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Culinary defenses against late people


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Yesterday I started a topic about my annoyance with people who can't get a meal ready on time. In a related vein, I know several people who never show up on time when I invite them over for a meal. I'm not talking about being late within a socially acceptable margin of error -- say, half a hour. I'm talking about consistently being an hour or more late beyond the time you say dinner is going to be on the table.

I've found that there are two defenses against people like that:

1. Serve foods that are extremely forgiving of extra holding time, such as braised meat. (Not, for example, risotto).

2. Serve foods that are cooked at the moment of service and take very little time or attention. (Not, for example, risotto).

Also never invite habitually late and habitually on-time people to the same dinner, especially when the on-time ones have kids.

Steven A. Shaw aka "Fat Guy"
Co-founder, Society for Culinary Arts & Letters, sshaw@egstaff.org
Proud signatory to the eG Ethics code
Director, New Media Studies, International Culinary Center (take my food-blogging course)

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I think you left out an important one: Sit down to dinner and eat, if the scheduled meal time came and went half an hour ago.

In this day of ubiquitous mobile technology, not letting someone know you're running behind schedule isn't really excusable, unless some emergency has cropped up (and if someone is on their way to the emergency room or something, they're probably not going to put in an appearance anyway).

ETA, if I'm running late owing to an emergency, I'm not going to feel less stressed realizing that the dinner host and other guests are probably sitting about, becoming testier by the minute because I haven't put in an appearance or contacted them, as I'm strapped to a stretcher/trapped in a lift/stuck in subway. I'd want them to get on with dinner!

Michaela, aka "Mjx"
Manager, eG Forums
mscioscia@egstaff.org

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a: - I agree with Michaela, and

b: - I'd go far as to stop inviting them altogether. No excuse for:

I know several people who never show up on time when I invite them over for a meal.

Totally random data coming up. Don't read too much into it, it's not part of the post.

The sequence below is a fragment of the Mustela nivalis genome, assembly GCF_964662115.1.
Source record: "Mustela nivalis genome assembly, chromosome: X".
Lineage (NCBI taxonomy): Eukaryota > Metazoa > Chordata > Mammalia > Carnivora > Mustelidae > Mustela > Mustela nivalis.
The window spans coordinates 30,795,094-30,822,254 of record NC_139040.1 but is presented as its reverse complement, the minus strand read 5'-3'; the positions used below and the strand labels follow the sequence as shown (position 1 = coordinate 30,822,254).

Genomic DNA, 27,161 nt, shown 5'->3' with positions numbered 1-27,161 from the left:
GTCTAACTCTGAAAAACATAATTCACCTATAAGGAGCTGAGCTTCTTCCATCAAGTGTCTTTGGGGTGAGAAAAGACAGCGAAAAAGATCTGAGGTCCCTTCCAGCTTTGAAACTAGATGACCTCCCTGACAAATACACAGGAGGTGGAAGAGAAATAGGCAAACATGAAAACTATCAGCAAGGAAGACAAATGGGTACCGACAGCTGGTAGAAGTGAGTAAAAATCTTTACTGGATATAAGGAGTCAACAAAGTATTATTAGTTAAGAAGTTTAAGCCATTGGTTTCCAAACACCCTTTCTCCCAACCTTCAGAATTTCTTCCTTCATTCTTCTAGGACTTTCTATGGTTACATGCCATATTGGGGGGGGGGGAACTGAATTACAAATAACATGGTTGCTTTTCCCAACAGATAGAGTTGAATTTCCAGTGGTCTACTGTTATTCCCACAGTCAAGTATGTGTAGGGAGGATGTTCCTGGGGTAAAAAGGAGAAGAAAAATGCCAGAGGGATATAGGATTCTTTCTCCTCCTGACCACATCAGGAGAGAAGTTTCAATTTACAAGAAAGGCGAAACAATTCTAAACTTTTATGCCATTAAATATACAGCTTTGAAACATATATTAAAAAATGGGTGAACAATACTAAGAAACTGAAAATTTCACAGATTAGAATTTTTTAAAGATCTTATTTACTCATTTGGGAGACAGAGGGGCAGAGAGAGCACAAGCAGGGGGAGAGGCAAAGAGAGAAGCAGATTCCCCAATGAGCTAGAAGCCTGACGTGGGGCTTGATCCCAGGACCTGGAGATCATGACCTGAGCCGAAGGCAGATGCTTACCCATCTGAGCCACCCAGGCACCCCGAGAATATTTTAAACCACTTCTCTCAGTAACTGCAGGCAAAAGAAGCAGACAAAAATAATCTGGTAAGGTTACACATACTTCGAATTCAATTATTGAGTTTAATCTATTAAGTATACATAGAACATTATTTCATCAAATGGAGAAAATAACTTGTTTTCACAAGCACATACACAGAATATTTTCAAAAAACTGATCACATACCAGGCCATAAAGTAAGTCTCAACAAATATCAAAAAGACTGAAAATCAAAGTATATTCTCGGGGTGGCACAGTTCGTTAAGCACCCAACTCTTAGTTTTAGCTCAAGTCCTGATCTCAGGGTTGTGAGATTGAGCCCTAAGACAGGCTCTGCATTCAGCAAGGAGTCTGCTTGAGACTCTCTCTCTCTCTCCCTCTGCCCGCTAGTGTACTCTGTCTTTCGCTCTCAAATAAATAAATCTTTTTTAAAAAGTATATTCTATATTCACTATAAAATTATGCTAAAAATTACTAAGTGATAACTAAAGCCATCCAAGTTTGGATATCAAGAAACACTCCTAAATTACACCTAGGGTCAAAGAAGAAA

There's just no fucking excuse for habitual rudeness.

Mitch Weinstein aka "weinoo"

Tasty Travails - My Blog

My eGullet FoodBog - A Tale of Two Boroughs

Was it you baby...or just a Brilliant Disguise?

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Ok, the first time I ever watched Dr. Phil his comment to a guys girlfriend who was always late was "get over yourself! You are not that important" and he told the boyfriend half an hour late..just leave her behind.

I was shocked at his advice to her but when you think about it, it is spot on. In this day and age if you can't make it for the designated time you should decline the invitation. Stuck in traffic is somewhat acceptable but as it has been said, with mobile phones being so available this day and age, there really is no excuse to be an hour late.

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It seems to me you have a choice:

If you don't really like the person then stop inviting them to dinner parties or if you have to continue doing so, start eating without them

If you do like the person, then talk to them and try to come to some solution. Perhaps they need you to always tell them an early time than they need to be there. Perhaps they need a text from you an hour before the event starts as a kick up the ass - you'll have to decide how much effort you are willing to go for your relationship. Probably the best thing to do, if the person just cannot manage to be on time no matter what you try, is the same as above - start eating without them. Main difference would be that if you like the person, you should kindly but firmly let them know that's what you'll be doing from now on, and that you like/love them very much but it has to be done!

I'll say it again because it bears repeating - if you value the company of the person, please please talk to them about the problem, don't just simmer in silence or do something passive aggressive to "teach them manners". There are always tonnes of these etiquette type questions on Chowhound and it blows my mind how most people seem to approach them in a completely black and white way which does not involve communicating like an adult at any point.